(148a) Adapting SAFT-? Perturbation Theory to Site-Based Molecular Dynamics Simulation: An Application to Homogeneous and Inhomogeneous Systems | AIChE

(148a) Adapting SAFT-? Perturbation Theory to Site-Based Molecular Dynamics Simulation: An Application to Homogeneous and Inhomogeneous Systems


Ghobadi, A. F. - Presenter, The University of Akron
Elliott, J. R. Jr., The University of Akron

Molecular simulation has
become an indispensable tool in developing theories to describe fluid
properties. Ideally, atomistic detail applied in the simulation is sufficient
to characterize the properties of interest and theories are refined until they
are consistent with the details of the simulations. Currently, the leading
theory in the prediction of fluid properties is Statistical Associating Fluid
Theory (SAFT). Equations of states (EOSs) based on SAFT, which benefit from
Wertheim's first order Thermodynamic Perturbation Theory (TPT1), reproduce
molecular simulation results and provide an analytical equation that
facilitates interpolation and extrapolation of fluid properties on much shorter
time scales than full potential molecular simulation.

In its original form, and
most subsequent forms, SAFT assumed that polyatomic species were composed of
tangent sphere segments. Although this form was shown to agree reasonably well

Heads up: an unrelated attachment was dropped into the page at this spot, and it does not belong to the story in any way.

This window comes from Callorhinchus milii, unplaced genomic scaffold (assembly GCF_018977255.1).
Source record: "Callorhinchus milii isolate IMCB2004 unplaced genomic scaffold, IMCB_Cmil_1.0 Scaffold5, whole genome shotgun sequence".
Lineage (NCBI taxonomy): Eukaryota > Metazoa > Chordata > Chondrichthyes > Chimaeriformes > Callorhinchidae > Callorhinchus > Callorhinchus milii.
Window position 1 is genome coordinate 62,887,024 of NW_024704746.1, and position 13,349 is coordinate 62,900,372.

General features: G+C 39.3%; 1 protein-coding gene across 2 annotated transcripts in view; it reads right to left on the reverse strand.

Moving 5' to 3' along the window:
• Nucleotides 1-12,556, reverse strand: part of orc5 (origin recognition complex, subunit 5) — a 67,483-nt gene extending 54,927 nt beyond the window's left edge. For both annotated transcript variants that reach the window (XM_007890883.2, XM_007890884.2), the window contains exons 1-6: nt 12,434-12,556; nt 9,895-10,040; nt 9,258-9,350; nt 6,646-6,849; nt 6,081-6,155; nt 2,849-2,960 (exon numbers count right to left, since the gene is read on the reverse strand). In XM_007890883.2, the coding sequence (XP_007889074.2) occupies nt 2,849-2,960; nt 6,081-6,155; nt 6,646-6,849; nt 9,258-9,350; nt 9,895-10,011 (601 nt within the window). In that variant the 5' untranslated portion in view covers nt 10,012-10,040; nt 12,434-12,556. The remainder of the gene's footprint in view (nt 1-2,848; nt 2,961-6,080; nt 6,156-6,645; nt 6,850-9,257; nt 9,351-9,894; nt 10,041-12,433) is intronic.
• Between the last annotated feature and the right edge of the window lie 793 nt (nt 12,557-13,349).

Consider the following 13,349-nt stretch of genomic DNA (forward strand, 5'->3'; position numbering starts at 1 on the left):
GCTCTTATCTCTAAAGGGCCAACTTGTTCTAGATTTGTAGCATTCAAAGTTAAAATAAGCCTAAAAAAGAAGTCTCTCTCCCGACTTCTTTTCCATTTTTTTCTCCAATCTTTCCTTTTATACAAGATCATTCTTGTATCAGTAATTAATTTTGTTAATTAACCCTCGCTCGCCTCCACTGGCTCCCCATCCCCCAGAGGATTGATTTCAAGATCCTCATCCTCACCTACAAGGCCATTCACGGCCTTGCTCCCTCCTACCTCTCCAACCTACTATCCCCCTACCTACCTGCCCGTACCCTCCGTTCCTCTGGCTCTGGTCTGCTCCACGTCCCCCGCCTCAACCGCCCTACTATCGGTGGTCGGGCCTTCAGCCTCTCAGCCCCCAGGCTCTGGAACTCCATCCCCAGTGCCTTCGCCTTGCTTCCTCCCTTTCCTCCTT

with simulations of tangent hard sphere chains, significant discrepancies arise
when compared to simulations of more realistic molecular models such as fused soft-sphere
chains. One particular implementation of SAFT that ostensibly includes
atomistic detail in fused chain description of molecules is the SAFT-γ EOS
(Lymperiadis, J. Chem. Phys. 127,
234903 (2007)). The SAFT-γ model assigns an interaction site to each
site-type in a united-atom characterization of the molecule. This level of description
is consistent with molecular simulations based on transferable force fields
such as the TraPPE-UA model. However, characteristic repulsive and attractive
adjustable parameters of SAFT-γ EOS are fitted to experimental bulk fluid
properties. Therefore, an agreement at the atomistic level with molecular